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THU0370 Disease Activity, Not Drug Exposure, Affects Pregnancy Outcomes in Inflammatory Arthritis
  1. E. Fishman1,
  2. J. Cush2,
  3. K. Dao3
  1. 1Texas A&M Health Science Center College of Medicine, Bryan
  2. 2Department of Rheumatology, Baylor Research Institute
  3. 3Texas Health, Dallas, United States

Abstract

Background Pregnancy is commonly encountered in women who have immune mediated inflammatory arthritis such as rheumatoid arthritis (RA), psoriatic arthritis (PsA), juvenile arthritis (JIA) or ankylosing spondylitis (AS). They are often diagnosed with these diseases during their fertile years; yet, data is scant on how disease activity and drug exposure affects maternal outcomes.

Objectives Our goals were to chart medication use during pregnancy and to determine what is more likely to cause adverse fetal outcomes (AFOs): disease activity or drug exposure.

Methods This is an observational study at a single clinic of females aged 18–45 years, diagnosed with RA, JIA, AS or PsA who had: 1) >12 months follow-up; 2) documented pregnancy during this period; and 3) clinic visits that qualified as being preconception (within 12 months of conception), pregnancy (1st, 2nd or 3rd trimester) and post-partum (within 12 months after delivery). Drug exposure was classified as occurring preconception (PRE- ≥1 month before conception), at risk (RISK- 1st trimester plus 1 month preconception) or during 2nd and 3rd trimesters of pregnancy (PREG). Data collected included therapies (DMARDS, biologics, steroids, NSAIDS), modified health assessment questionnaire (mHAQ), tender joint count (TJC), swollen joint count (SJC), pain score, and global arthritis score (GAS) calculated from TJC (0–28) + pain (0–10) + mHAQ (0–24) where remission (REM) <3; low activity 3–7; mod activity 8–19; high activity >20 Maternal disease activity was further classified as flared or improved (defined: 20% change in TJC+SJC or >3 increase in joint count if PRE count <2). Fetal outcomes were classified as live births or AFOs: preterm labor, miscarriages, preeclampsia, fetal growth restrictions, or malformations. A χ2 test of homogeneity was calculated to determine if AFOs were more likely a result of drug exposure or maternal disease activity during pregnancy.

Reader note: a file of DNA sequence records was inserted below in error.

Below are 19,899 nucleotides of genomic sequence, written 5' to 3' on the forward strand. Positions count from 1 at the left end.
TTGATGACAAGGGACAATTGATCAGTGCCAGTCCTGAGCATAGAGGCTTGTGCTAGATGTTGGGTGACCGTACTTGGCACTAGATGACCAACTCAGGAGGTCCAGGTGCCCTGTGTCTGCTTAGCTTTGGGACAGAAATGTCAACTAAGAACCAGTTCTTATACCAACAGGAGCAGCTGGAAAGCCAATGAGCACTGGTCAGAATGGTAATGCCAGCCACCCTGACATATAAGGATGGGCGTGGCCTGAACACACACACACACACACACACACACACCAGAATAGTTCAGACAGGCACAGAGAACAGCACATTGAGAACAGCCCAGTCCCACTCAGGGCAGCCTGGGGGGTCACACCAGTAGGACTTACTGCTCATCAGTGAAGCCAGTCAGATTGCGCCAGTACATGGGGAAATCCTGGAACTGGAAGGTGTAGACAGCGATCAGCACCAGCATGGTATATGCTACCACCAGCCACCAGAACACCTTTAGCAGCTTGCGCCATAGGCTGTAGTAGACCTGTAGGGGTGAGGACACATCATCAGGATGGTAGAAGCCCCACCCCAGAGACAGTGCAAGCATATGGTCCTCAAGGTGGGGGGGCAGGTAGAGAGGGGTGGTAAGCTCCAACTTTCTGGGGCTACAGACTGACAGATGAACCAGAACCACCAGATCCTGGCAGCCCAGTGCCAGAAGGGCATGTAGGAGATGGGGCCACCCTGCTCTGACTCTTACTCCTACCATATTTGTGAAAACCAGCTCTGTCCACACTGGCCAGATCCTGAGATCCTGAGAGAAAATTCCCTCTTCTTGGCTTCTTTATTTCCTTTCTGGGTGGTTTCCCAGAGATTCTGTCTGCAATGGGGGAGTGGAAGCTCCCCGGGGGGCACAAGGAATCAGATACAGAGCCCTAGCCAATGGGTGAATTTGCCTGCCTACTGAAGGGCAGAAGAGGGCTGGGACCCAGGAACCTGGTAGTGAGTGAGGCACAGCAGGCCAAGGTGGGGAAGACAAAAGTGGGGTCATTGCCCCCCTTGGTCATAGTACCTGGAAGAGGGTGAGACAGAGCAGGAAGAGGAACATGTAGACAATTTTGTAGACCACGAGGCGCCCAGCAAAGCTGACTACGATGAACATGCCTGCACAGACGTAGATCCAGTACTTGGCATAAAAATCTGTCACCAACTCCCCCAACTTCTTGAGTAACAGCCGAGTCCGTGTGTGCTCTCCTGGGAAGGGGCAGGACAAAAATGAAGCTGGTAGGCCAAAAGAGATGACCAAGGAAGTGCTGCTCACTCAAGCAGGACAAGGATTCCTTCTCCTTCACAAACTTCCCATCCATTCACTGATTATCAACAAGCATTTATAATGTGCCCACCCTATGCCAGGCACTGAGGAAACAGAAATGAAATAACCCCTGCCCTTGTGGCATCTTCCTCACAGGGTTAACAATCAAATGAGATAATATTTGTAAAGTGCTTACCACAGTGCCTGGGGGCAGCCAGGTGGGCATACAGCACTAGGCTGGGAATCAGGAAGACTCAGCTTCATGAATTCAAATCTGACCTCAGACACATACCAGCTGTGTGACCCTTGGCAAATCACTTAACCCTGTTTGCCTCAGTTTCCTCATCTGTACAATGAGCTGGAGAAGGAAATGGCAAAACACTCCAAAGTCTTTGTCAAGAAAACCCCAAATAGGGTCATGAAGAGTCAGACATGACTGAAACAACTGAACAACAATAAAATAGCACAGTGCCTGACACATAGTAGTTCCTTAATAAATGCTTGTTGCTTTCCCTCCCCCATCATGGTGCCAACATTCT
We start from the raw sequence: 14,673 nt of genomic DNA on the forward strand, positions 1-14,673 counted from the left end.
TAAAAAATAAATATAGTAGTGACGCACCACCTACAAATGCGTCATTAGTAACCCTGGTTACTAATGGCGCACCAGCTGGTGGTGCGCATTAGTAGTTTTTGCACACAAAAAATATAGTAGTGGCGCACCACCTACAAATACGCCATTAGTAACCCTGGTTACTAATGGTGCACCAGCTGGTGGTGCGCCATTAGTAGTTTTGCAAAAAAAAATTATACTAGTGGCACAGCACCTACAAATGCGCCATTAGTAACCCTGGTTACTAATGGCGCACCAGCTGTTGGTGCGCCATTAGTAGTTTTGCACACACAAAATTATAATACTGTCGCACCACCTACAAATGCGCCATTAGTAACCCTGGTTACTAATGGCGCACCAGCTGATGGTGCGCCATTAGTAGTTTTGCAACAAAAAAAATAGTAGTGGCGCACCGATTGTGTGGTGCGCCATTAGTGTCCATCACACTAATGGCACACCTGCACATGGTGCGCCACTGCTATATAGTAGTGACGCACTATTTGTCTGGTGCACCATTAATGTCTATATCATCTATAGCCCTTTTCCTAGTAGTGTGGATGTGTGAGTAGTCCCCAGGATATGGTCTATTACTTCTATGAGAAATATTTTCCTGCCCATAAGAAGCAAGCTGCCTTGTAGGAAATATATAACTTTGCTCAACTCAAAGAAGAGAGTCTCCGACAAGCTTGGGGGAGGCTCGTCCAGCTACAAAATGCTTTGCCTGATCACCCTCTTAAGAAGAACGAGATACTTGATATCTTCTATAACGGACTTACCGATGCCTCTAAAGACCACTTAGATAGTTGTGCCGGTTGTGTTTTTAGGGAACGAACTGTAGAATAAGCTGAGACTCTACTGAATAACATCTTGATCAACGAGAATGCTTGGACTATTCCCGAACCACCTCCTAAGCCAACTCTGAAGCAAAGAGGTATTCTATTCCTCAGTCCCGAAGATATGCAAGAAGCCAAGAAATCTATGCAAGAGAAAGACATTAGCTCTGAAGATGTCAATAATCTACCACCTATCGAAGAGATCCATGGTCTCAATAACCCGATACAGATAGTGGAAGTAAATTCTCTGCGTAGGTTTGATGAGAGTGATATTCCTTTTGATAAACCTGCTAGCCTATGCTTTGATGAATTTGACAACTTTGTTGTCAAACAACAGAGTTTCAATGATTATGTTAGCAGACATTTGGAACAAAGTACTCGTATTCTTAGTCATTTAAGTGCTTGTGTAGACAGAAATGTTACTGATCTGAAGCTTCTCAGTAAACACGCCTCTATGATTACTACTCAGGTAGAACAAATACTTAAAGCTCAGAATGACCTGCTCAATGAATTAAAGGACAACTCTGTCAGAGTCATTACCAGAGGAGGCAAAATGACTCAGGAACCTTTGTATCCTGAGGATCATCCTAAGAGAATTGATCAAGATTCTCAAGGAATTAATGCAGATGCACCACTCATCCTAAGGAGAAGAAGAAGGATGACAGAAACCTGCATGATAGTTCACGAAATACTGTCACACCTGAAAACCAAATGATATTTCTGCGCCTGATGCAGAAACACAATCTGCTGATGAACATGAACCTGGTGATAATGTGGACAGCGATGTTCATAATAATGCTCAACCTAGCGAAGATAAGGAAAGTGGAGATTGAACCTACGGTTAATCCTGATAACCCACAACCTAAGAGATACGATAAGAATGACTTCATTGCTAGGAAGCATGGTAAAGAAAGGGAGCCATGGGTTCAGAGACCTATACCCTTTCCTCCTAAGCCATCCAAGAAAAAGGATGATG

Results 26 pregnancies (8 RA, 6 PsA, 4 AS, 8 JIA) were observed in 20 patients (7 RA, 5 PsA, 3 AS, 5 JIA). This number represents 7.5% of all clinic women who were fertile with these diagnoses. Mean age at delivery was 31.6 years and disease duration was 10.8 yrs. During PRE the most common drugs used were TNFi (62%), methotrexate (20%), other DMARDS (12%), other Biologics (8%), Prednisone (23%), and NSAIDs (81%). Drug use was relatively unchanged in PREG: TNFi (58% same), DMARDS (15% same), Prednisone (23% same), NSAIDs (31% less) and no drugs (15% more). Of the 10 PRE patients in REM, 5/10 stayed in REM or LDAS during PREG; 3/10 were in MDAS or HDAS POST pregnancy. Of the 16 PRE patients with GAS ≥4, only 4/16 improved to REM or stayed in LDAS during PREG; 10/16 were in MDAS or HDAS POST pregnancy. There were 4 AFOs (2 preterm, 2 miscarriage), but no malformations. The 4 AFOs occurred in women with high flare rates during pregnancy, and none of the women in remission or low disease activity states had an AFO (p=0.1422). There was no significant correlation between the different drug therapies and AFOs (p=0.5885).

Conclusions These observational data show that during pregnancy, patients with inflammatory arthritis, the majority still require drugs to control their disease. Only 15% of women were able to get off of therapy. While fetal outcomes were primarily favorable, AFOs were seen in patients with the highest disease activity, and not by drug exposure.

Disclosure of Interest None declared

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